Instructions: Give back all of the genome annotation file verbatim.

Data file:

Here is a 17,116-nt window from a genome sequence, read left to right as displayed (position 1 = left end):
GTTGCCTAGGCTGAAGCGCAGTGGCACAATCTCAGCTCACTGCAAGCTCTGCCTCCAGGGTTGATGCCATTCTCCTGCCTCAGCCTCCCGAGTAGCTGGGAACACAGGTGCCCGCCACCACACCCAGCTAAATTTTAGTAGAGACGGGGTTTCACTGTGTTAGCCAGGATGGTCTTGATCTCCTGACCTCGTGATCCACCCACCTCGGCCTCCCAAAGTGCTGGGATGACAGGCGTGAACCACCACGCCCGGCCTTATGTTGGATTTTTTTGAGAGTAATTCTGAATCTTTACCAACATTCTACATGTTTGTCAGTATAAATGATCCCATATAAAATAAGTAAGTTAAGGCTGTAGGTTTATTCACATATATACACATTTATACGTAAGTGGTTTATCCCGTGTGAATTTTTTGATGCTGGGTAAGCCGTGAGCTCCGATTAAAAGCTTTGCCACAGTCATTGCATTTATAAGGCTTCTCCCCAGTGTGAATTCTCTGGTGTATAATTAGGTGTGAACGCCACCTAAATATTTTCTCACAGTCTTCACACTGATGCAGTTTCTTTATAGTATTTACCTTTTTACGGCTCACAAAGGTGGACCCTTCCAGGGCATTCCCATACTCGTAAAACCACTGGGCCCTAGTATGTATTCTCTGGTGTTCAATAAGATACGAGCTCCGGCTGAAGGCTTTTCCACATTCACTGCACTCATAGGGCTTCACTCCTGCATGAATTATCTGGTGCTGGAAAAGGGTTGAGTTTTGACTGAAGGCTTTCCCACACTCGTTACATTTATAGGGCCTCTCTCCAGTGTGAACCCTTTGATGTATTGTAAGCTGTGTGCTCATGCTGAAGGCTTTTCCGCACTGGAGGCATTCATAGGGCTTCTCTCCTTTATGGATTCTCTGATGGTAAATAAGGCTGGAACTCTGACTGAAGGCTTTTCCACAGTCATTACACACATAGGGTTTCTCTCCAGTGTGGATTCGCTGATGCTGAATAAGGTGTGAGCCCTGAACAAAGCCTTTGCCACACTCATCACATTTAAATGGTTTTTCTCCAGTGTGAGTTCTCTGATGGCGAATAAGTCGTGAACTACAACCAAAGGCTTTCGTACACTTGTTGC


Here is a 17,116-nt window from a genome sequence, read left to right as displayed (position 1 = left end):
GTTGCCTAGGCTGAAGCGCAGTGGCACAATCTCAGCTCACTGCAAGCTCTGCCTCCAGGGTTGATGCCATTCTCCTGCCTCAGCCTCCCGAGTAGCTGGGAACACAGGTGCCCGCCACCACACCCAGCTAAATTTTAGTAGAGACGGGGTTTCACTGTGTTAGCCAGGATGGTCTTGATCTCCTGACCTCGTGATCCACCCACCTCGGCCTCCCAAAGTGCTGGGATGACAGGCGTGAACCACCACGCCCGGCCTTATGTTGGATTTTTTTGAGAGTAATTCTGAATCTTTACCAACATTCTACATGTTTGTCAGTATAAATGATCCCATATAAAATAAGTAAGTTAAGGCTGTAGGTTTATTCACATATATACACATTTATACGTAAGTGGTTTATCCCGTGTGAATTTTTTGATGCTGGGTAAGCCGTGAGCTCCGATTAAAAGCTTTGCCACAGTCATTGCATTTATAAGGCTTCTCCCCAGTGTGAATTCTCTGGTGTATAATTAGGTGTGAACGCCACCTAAATATTTTCTCACAGTCTTCACACTGATGCAGTTTCTTTATAGTATTTACCTTTTTACGGCTCACAAAGGTGGACCCTTCCAGGGCATTCCCATACTCGTAAAACCACTGGGCCCTAGTATGTATTCTCTGGTGTTCAATAAGATACGAGCTCCGGCTGAAGGCTTTTCCACATTCACTGCACTCATAGGGCTTCACTCCTGCATGAATTATCTGGTGCTGGAAAAGGGTTGAGTTTTGACTGAAGGCTTTCCCACACTCGTTACATTTATAGGGCCTCTCTCCAGTGTGAACCCTTTGATGTATTGTAAGCTGTGTGCTCATGCTGAAGGCTTTTCCGCACTGGAGGCATTCATAGGGCTTCTCTCCTTTATGGATTCTCTGATGGTAAATAAGGCTGGAACTCTGACTGAAGGCTTTTCCACAGTCATTACACACATAGGGTTTCTCTCCAGTGTGGATTCGCTGATGCTGAATAAGGTGTGAGCCCTGAACAAAGCCTTTGCCACACTCATCACATTTAAATGGTTTTTCTCCAGTGTGAGTTCTCTGATGGCGAATAAGTCGTGAACTACAACCAAAGGCTTTCGTACACTTGTTGC